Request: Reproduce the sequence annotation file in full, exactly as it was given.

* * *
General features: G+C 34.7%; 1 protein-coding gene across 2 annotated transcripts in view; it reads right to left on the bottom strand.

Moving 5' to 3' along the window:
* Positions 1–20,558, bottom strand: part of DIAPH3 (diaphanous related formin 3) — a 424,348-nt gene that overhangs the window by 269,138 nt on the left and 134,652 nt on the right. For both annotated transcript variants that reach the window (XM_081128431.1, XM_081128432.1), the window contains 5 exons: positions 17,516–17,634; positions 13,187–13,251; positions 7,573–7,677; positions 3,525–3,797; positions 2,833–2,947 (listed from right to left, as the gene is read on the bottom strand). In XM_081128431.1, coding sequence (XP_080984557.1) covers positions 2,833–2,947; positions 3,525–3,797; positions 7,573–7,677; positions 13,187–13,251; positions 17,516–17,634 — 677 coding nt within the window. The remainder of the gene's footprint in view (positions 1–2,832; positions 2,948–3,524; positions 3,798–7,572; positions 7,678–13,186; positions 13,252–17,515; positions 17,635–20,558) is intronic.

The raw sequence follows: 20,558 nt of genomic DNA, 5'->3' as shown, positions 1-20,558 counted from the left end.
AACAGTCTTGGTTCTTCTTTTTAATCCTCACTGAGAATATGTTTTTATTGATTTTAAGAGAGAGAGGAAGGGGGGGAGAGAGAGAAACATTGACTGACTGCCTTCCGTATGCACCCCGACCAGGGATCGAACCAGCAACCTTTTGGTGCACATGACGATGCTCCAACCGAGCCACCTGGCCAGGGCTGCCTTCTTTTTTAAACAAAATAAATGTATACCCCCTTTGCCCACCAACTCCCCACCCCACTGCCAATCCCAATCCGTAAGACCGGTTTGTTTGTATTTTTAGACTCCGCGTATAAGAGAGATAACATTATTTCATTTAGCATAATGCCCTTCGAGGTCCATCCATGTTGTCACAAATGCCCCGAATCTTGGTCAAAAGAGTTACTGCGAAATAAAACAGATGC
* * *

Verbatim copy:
General features: G+C 34.7%; 1 protein-coding gene across 2 annotated transcripts in view; it reads right to left on the bottom strand.

Moving 5' to 3' along the window:
* Positions 1–20,558, bottom strand: part of DIAPH3 (diaphanous related formin 3) — a 424,348-nt gene that overhangs the window by 269,138 nt on the left and 134,652 nt on the right. For both annotated transcript variants that reach the window (XM_081128431.1, XM_081128432.1), the window contains 5 exons: positions 17,516–17,634; positions 13,187–13,251; positions 7,573–7,677; positions 3,525–3,797; positions 2,833–2,947 (listed from right to left, as the gene is read on the bottom strand). In XM_081128431.1, coding sequence (XP_080984557.1) covers positions 2,833–2,947; positions 3,525–3,797; positions 7,573–7,677; positions 13,187–13,251; positions 17,516–17,634 — 677 coding nt within the window. The remainder of the gene's footprint in view (positions 1–2,832; positions 2,948–3,524; positions 3,798–7,572; positions 7,678–13,186; positions 13,252–17,515; positions 17,635–20,558) is intronic.

The raw sequence follows: 20,558 nt of genomic DNA, 5'->3' as shown, positions 1-20,558 counted from the left end.
AACAGTCTTGGTTCTTCTTTTTAATCCTCACTGAGAATATGTTTTTATTGATTTTAAGAGAGAGAGGAAGGGGGGGAGAGAGAGAAACATTGACTGACTGCCTTCCGTATGCACCCCGACCAGGGATCGAACCAGCAACCTTTTGGTGCACATGACGATGCTCCAACCGAGCCACCTGGCCAGGGCTGCCTTCTTTTTTAAACAAAATAAATGTATACCCCCTTTGCCCACCAACTCCCCACCCCACTGCCAATCCCAATCCGTAAGACCGGTTTGTTTGTATTTTTAGACTCCGCGTATAAGAGAGATAACATTATTTCATTTAGCATAATGCCCTTCGAGGTCCATCCATGTTGTCACAAATGCCCCGAATCTTGGTCAAAAGAGTTACTGCGAAATAAAACAGATGC